The Perils of Corporate Environmentalism

Photo Courtesy of Creative Commons.

Environmentalism has finally done it — it’s become one of the cool activist movements. Scientists are no longer yelling “climate change” to an unresponsive void of disinterest, but to a sea of eager potential environmentalists, ready to buy boxed water and sign a change.org petition. It is much harder to empathize with a tree or an ozone layer than with a suffering human, so climate change’s transformation from being the lame, hypothetical issue that 10th graders are forced to learn about for a week in science, to Leonardo DiCaprio’s cause of choice, is an impressive feat and a reason for excitement. Now that environmentalism is where every activist movement wants to be — on the tote bags and t-shirts of progressive 20-year-olds.  It has the potential to fix the damage humans have done to our planet.

Tree huggers aren’t the only ones who have picked up on this surge of urgency to save the Earth. Many companies are feeling the heat — whether due to the changing customer values or the changing climate — to join in the fight. Cosmetic companies are going toxin-free, food packaging is increasingly recyclable, and vegan restaurants are rampant on big-city streets. Everyone knows the companies are not attempting to reduce their carbon footprints out of the goodness of their cold, corporate hearts, but as aware as we are of LUSH’s true intentions, we keep returning for those recyclable bottles of shower gel and all-natural face masks, because at least these green brands are doing good deeds in order to obtain our business.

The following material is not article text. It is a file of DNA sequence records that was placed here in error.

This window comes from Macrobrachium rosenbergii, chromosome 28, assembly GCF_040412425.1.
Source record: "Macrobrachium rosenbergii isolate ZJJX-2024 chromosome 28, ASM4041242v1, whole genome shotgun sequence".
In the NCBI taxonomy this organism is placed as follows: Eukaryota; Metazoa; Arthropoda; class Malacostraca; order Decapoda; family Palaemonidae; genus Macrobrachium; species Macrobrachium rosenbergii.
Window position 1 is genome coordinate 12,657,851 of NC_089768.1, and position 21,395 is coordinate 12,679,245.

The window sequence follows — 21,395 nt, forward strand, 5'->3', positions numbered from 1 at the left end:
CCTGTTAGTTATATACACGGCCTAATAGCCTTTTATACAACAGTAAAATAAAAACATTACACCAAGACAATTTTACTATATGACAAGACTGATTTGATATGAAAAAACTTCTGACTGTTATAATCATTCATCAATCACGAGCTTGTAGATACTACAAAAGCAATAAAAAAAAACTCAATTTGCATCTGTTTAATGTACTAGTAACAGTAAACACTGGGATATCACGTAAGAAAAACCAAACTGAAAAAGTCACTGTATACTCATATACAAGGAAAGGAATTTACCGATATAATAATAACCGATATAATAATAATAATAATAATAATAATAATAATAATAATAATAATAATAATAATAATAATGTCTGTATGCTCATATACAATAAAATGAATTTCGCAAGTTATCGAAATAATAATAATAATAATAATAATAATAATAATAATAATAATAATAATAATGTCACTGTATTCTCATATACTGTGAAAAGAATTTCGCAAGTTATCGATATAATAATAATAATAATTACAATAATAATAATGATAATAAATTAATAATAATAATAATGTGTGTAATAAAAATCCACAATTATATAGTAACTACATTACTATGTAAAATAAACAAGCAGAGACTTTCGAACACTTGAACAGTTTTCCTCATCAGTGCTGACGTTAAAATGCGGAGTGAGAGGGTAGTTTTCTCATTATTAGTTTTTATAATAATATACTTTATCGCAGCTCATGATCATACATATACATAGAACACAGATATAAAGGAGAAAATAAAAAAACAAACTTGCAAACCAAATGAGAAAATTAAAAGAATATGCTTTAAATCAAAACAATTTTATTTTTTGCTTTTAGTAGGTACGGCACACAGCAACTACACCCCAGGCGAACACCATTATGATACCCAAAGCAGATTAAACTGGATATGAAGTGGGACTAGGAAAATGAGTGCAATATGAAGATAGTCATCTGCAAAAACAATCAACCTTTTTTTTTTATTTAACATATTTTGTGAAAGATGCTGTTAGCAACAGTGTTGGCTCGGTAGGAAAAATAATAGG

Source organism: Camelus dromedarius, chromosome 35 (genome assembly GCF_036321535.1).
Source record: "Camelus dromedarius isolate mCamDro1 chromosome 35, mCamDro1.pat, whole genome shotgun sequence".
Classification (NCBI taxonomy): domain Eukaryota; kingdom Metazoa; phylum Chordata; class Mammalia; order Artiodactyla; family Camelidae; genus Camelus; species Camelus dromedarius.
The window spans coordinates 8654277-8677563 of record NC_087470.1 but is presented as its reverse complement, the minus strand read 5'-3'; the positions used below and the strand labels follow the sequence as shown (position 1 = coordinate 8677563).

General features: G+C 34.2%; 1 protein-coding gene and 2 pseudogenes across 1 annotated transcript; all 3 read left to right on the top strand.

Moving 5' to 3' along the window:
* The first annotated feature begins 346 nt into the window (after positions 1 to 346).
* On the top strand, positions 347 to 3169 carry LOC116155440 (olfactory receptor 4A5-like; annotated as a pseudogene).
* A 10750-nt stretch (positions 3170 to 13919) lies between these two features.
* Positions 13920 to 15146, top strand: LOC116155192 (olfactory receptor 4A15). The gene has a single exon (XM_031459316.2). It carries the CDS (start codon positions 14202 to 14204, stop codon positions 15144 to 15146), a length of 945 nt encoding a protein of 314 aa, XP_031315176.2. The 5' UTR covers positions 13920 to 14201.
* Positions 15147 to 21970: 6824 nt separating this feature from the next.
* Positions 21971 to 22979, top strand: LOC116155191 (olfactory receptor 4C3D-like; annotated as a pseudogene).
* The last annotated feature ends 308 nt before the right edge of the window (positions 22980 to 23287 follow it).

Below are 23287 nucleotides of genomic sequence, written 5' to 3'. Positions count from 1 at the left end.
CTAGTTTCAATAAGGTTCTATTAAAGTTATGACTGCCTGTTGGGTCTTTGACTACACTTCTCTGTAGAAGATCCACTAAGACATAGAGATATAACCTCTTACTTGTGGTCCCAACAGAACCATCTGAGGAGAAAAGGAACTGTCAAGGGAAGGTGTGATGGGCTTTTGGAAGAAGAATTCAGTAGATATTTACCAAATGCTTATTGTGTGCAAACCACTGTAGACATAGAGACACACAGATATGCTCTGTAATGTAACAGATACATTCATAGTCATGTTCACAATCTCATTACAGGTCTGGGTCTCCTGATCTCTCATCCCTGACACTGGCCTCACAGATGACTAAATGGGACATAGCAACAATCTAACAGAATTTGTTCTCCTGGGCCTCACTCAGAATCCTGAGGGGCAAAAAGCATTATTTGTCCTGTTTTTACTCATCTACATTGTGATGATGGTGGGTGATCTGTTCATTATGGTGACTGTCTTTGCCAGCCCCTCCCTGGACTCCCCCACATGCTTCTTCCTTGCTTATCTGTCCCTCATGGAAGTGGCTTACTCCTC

Tree huggers aren’t the only ones who have picked up on this surge of urgency to save the Earth. Many companies are feeling the heat — whether due to the changing customer values or the changing climate — to join in the fight.

However, herein lies the eminent danger to the future of the environmental movement. When companies use environmentalism as a marketing strategy, as a buzzword to base their look off of, environmentalism undergoes a dangerous transformation from a revolutionary movement to a trendy aesthetic. When reduced to a matter of style preference, the fight for the environment becomes nothing more than an inclination for dish soaps with ducklings on the bottle instead of a call for the upheaval of our fossil fuel dependant society.

Although dish soap with ducklings on it is not inherently bad, it dampens the agency of would-be environmental activists. It is possible that these green products may encourage people who would have otherwise done nothing to do something; but it also makes those who would have otherwise done something radical to do the bare minimum, satisfying their environmental quota for the day by making an eco friendly purchase and moving on without another thought. When environmentalism is a trend, it is far too easy to fall into the trap of believing that since you are living the green lifestyle. Activism is more than green purchases: it is making donations to charitable organizations, participating in protests, and making long-lasting lifestyle changes. Putting your money where your mouth is important, but it cannot replace making tangible change.